Jeremy Corbyn is the clear choice of Labour Party members and supporters. To general surprise, including his own, he won decisively in the first round with nearly 60% of the votes. The SEA congratulates him on an excellent result.
In his acceptance speech the new leader thanked various organisations that had backed him including the SEA. Being mentioned by the Party leader is not a frequent experience for the SEA. We hope that Jeremy’s commitment to making the Party democratic will include greater recognition of the work of the SEA. The signs are that it will. His views on education are close to those of the SEA and that should enable it to play its part in shaping Labour’s education policies under a new leadership. That could be an exciting prospect.
At the beginning of the leadership contest Jeremy Corbyn wrote in Education Politics:
Compulsory education received large scale and much need investment under the last Labour government – after decades of neglect. But, as Teachers have also been demoralised by years of pay restraint and it is time that our dedicated teachers got a pay rise, and a national pay system restored. They have been disrespected too by the implicit assertion that teaching itself is not a specialist skill.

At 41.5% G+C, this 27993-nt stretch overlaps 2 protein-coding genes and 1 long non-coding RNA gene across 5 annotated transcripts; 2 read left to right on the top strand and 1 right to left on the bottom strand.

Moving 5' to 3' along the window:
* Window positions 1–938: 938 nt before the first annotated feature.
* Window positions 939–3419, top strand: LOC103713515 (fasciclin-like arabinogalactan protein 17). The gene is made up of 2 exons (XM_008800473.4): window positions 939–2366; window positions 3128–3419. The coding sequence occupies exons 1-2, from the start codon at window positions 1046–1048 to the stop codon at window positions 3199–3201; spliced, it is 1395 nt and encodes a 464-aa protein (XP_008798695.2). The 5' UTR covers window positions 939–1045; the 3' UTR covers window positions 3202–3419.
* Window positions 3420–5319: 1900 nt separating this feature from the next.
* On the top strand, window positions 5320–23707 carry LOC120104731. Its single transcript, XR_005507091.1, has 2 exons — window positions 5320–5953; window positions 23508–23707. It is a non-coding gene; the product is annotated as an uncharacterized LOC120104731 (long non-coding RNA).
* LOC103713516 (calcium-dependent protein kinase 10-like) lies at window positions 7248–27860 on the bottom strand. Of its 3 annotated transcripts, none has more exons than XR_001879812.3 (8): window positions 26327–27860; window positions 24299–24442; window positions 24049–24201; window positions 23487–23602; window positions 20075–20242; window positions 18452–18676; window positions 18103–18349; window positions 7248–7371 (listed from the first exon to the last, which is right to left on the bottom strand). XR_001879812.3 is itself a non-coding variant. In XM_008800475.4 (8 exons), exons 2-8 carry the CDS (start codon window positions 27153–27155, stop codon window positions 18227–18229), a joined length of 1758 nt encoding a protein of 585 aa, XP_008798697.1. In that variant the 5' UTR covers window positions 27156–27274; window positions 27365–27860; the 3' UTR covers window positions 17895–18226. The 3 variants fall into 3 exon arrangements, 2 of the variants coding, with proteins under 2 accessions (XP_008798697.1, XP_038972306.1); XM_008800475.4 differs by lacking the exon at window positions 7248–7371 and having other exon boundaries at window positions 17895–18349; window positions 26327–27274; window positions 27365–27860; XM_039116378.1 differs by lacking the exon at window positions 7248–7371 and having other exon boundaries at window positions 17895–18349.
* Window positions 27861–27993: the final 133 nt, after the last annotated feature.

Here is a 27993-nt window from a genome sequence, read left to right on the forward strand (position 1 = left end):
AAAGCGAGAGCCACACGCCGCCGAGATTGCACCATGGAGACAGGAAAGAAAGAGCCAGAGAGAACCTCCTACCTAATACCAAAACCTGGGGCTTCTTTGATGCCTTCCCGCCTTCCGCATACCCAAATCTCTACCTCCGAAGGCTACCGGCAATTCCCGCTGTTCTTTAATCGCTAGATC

It is, and the fact that in free schools 1 in 7 teachers are unqualified concerns me greatly for those children’s and our collective future.
It is clear that teachers need the flexibility to teach and tailor their lessons to their communities and their students. The obsession with testing means teaching a rigid curriculum that stifles teachers’ and students’ creativity.
We want schools that co-operate through education authorities and a reformed or refounded Ofsted, acting to advise schools and share best practice.
Co-operative, creative and lifelong – a service there for you whenever you need it throughout your life. If we build that we will all share in the rewards of a more productive economy and a more prosperous future.
We look forward to a new period of wider and more democratic debate about educational issues within the Labour Party.